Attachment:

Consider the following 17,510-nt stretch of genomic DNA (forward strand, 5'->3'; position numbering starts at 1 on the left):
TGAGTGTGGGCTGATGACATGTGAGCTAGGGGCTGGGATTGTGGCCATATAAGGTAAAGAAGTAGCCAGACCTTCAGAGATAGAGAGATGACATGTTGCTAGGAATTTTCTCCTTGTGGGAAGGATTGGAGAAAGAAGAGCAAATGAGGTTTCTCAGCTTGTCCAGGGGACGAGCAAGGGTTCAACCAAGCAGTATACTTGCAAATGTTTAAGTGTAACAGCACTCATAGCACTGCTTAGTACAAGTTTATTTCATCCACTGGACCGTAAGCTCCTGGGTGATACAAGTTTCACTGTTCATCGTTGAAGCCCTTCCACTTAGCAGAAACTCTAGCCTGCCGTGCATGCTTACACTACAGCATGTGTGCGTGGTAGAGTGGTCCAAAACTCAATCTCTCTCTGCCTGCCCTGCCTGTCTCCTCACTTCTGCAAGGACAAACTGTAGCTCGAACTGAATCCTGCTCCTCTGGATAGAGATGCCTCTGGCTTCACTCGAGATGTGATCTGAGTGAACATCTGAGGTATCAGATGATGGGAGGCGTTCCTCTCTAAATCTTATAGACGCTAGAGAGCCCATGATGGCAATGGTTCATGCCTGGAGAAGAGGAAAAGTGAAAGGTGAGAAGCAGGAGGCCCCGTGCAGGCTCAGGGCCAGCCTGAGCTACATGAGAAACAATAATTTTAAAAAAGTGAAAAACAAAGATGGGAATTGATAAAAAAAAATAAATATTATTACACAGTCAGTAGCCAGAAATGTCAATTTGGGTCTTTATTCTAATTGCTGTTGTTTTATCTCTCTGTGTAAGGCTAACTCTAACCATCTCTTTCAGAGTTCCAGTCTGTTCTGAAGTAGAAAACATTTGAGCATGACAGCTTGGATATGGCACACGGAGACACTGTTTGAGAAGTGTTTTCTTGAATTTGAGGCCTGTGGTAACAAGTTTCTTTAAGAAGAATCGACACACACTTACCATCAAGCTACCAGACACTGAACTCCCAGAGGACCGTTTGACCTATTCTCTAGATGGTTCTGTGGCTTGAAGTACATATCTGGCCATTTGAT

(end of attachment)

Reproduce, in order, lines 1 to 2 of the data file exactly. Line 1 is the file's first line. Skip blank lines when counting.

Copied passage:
Consider the following 17,510-nt stretch of genomic DNA (forward strand, 5'->3'; position numbering starts at 1 on the left):
TGAGTGTGGGCTGATGACATGTGAGCTAGGGGCTGGGATTGTGGCCATATAAGGTAAAGAAGTAGCCAGACCTTCAGAGATAGAGAGATGACATGTTGCTAGGAATTTTCTCCTTGTGGGAAGGATTGGAGAAAGAAGAGCAAATGAGGTTTCTCAGCTTGTCCAGGGGACGAGCAAGGGTTCAACCAAGCAGTATACTTGCAAATGTTTAAGTGTAACAGCACTCATAGCACTGCTTAGTACAAGTTTATTTCATCCACTGGACCGTAAGCTCCTGGGTGATACAAGTTTCACTGTTCATCGTTGAAGCCCTTCCACTTAGCAGAAACTCTAGCCTGCCGTGCATGCTTACACTACAGCATGTGTGCGTGGTAGAGTGGTCCAAAACTCAATCTCTCTCTGCCTGCCCTGCCTGTCTCCTCACTTCTGCAAGGACAAACTGTAGCTCGAACTGAATCCTGCTCCTCTGGATAGAGATGCCTCTGGCTTCACTCGAGATGTGATCTGAGTGAACATCTGAGGTATCAGATGATGGGAGGCGTTCCTCTCTAAATCTTATAGACGCTAGAGAGCCCATGATGGCAATGGTTCATGCCTGGAGAAGAGGAAAAGTGAAAGGTGAGAAGCAGGAGGCCCCGTGCAGGCTCAGGGCCAGCCTGAGCTACATGAGAAACAATAATTTTAAAAAAGTGAAAAACAAAGATGGGAATTGATAAAAAAAAATAAATATTATTACACAGTCAGTAGCCAGAAATGTCAATTTGGGTCTTTATTCTAATTGCTGTTGTTTTATCTCTCTGTGTAAGGCTAACTCTAACCATCTCTTTCAGAGTTCCAGTCTGTTCTGAAGTAGAAAACATTTGAGCATGACAGCTTGGATATGGCACACGGAGACACTGTTTGAGAAGTGTTTTCTTGAATTTGAGGCCTGTGGTAACAAGTTTCTTTAAGAAGAATCGACACACACTTACCATCAAGCTACCAGACACTGAACTCCCAGAGGACCGTTTGACCTATTCTCTAGATGGTTCTGTGGCTTGAAGTACATATCTGGCCATTTGAT